A Pitching Duel at Nats Park

May 6, 2013

Tonight’s game between Washington and Detroit will feature two of the hottest pitchers in their respective leagues. The Nationals’ Jordan Zimmermann is 5-1 with a 1.64 ERA in six starts. The Tigers’ Anibal Sanchez is 3-2 with a 1.82 ERA through six games. Sanchez’s 17 strikeouts against Atlanta on April 26 set a franchise record. Here’s a look at what to expect when Zimmermann and Sanchez take the mound tonight.

Three Keys for Zimmermann

1. First-pitch strikes. When successful, Zimmermann hits the strike zone early. In six starts, he’s averaging 13.1 pitches per inning, with 44 innings pitched. Out of his 576 pitches, 66 percent of them (381) have gone for strikes. Zimmermann can compete against any lineup with those kinds of numbers.

2. His change-up. One of the reasons for Zimmermann’s hot start is the increased use of his change-up, a pitch the right-hander has been developing his entire career. He throws the pitch less than 4 percent of the time, but the more frequent use of his change-up has added unpredictability to his pitch sequence.

3. Too much rest? Zimmermann has had his best outings after just four days of rest. He’s gone at least eight innings and earned a win in all three starts after four days off. Before Tuesday’s game, he will have rested for five days. The last time Zimmermann had an extra day off, he threw 96 pitches and allowed two runs in five innings in a 2-0 loss to the Mets.

Three Keys for Sanchez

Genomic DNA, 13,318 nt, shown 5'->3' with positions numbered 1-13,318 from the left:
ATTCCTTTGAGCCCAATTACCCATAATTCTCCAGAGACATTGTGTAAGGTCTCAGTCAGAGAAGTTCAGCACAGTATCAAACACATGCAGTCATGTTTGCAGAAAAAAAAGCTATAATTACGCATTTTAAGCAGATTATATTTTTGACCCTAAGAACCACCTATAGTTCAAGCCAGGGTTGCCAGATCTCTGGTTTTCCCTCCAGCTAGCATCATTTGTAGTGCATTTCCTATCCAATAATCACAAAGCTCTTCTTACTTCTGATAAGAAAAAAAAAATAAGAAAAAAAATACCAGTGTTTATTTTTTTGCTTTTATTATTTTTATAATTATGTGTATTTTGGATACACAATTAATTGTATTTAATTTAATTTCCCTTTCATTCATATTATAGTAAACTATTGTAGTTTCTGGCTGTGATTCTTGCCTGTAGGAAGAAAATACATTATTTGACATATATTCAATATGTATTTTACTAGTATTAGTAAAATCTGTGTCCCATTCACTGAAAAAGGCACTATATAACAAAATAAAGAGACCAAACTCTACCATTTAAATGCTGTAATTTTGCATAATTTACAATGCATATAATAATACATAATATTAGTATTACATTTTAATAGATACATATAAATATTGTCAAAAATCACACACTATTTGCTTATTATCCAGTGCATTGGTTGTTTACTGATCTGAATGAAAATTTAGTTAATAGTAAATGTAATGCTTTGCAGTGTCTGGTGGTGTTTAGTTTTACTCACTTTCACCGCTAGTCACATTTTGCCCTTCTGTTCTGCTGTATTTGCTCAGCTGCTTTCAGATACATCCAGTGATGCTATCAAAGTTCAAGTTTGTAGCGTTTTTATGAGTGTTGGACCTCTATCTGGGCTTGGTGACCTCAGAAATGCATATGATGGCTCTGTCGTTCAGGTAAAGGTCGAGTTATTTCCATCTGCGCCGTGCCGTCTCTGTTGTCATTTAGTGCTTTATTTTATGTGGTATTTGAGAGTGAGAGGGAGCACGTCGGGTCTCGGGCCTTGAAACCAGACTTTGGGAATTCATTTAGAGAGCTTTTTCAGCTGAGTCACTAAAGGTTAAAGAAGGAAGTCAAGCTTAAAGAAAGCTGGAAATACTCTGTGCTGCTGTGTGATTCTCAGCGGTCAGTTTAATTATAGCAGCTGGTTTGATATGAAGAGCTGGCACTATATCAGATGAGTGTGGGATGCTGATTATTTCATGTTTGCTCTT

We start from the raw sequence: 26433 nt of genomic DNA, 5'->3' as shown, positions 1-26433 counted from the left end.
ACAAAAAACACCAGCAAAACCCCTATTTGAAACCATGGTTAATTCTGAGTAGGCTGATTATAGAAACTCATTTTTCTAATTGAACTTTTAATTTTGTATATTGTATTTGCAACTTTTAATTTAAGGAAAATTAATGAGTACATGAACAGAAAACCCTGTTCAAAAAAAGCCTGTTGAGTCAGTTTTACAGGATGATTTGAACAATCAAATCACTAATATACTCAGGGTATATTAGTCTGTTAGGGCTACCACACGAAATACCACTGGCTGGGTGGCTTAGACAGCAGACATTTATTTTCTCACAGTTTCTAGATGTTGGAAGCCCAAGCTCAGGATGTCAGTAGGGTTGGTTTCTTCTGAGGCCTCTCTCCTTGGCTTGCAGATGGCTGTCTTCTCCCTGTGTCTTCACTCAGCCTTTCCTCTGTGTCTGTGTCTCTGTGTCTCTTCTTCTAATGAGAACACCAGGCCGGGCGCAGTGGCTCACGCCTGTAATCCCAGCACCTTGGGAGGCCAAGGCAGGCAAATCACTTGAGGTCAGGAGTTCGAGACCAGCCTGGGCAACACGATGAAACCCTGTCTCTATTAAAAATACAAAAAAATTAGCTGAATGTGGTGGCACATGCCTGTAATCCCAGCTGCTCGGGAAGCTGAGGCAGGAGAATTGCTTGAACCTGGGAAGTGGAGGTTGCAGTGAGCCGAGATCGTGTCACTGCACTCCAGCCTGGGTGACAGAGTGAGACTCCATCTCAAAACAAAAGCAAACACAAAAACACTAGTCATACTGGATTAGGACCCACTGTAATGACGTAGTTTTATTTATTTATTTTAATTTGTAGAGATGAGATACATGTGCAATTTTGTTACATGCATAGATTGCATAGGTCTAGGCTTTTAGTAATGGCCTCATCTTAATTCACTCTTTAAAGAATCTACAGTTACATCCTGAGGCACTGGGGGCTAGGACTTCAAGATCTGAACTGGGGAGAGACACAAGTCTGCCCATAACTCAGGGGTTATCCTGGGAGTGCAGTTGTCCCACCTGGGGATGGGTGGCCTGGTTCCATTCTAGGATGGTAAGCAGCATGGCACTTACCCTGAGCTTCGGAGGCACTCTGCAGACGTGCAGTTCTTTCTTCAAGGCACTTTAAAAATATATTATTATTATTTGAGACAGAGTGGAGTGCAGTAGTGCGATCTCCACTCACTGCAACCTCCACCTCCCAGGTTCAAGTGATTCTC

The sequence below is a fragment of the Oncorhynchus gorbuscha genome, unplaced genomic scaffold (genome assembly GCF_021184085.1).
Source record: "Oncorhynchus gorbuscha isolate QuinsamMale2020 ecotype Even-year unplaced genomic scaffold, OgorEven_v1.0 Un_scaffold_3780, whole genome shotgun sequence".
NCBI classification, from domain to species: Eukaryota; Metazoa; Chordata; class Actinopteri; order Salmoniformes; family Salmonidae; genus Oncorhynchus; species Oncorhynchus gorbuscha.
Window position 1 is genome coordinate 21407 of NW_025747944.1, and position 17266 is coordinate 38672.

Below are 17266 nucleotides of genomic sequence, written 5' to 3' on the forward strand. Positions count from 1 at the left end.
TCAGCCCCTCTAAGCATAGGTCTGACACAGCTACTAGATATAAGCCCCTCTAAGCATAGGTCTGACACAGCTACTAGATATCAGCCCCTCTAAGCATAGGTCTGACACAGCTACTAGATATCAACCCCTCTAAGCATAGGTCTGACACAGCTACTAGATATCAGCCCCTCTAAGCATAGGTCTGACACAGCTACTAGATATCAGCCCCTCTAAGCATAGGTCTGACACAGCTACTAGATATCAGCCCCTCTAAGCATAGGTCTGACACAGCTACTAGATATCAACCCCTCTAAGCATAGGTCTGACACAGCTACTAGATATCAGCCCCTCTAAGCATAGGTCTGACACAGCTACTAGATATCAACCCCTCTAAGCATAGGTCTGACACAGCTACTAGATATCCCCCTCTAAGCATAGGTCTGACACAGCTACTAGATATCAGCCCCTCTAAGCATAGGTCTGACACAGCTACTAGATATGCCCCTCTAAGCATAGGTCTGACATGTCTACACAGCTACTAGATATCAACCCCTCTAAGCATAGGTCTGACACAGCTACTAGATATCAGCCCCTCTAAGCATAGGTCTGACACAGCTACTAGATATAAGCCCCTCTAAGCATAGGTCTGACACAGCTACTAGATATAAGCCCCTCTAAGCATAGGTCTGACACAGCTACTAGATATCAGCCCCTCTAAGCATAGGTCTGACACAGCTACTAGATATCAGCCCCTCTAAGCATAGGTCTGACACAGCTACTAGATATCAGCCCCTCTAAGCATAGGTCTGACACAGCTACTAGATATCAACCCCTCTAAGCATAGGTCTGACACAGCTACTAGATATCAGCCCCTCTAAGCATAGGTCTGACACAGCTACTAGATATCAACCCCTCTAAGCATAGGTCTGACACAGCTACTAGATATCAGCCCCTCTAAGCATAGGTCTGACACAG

1. Keeping it in the park. Sanchez has not allowed a home run in his six starts, doing a good job of keeping the ball out of the middle of the plate. The right-hander has struck out a combined 33 batters in his three wins this season. He also had nine strikeouts in a May 1 loss to Minnesota.

2. Getting ahead in counts. Pitchers obviously want to throw strikes to put hitters in tough spots, and Sanchez’s stats while ahead in counts are staggering. In 40 at-bats after the hitter was in an 0-2 hole, Sanchez has not allowed a single hit all year. Meanwhile, after a 2-0 count, batters are hitting .455 against him.

3. Having his top pitch working. Sanchez’s primary pitch is a four-seam fastball, which has worked well lately. In a 10-0 win over Atlanta on April 26, Sanchez’s four-seamer was clocked at an average of 93.6 mph. When that pitch is working, it makes Sanchez’s slider even more effective. Against the Braves that night, his slider produced eight swings and misses.

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Jeffrey Tomik · May 6, 2013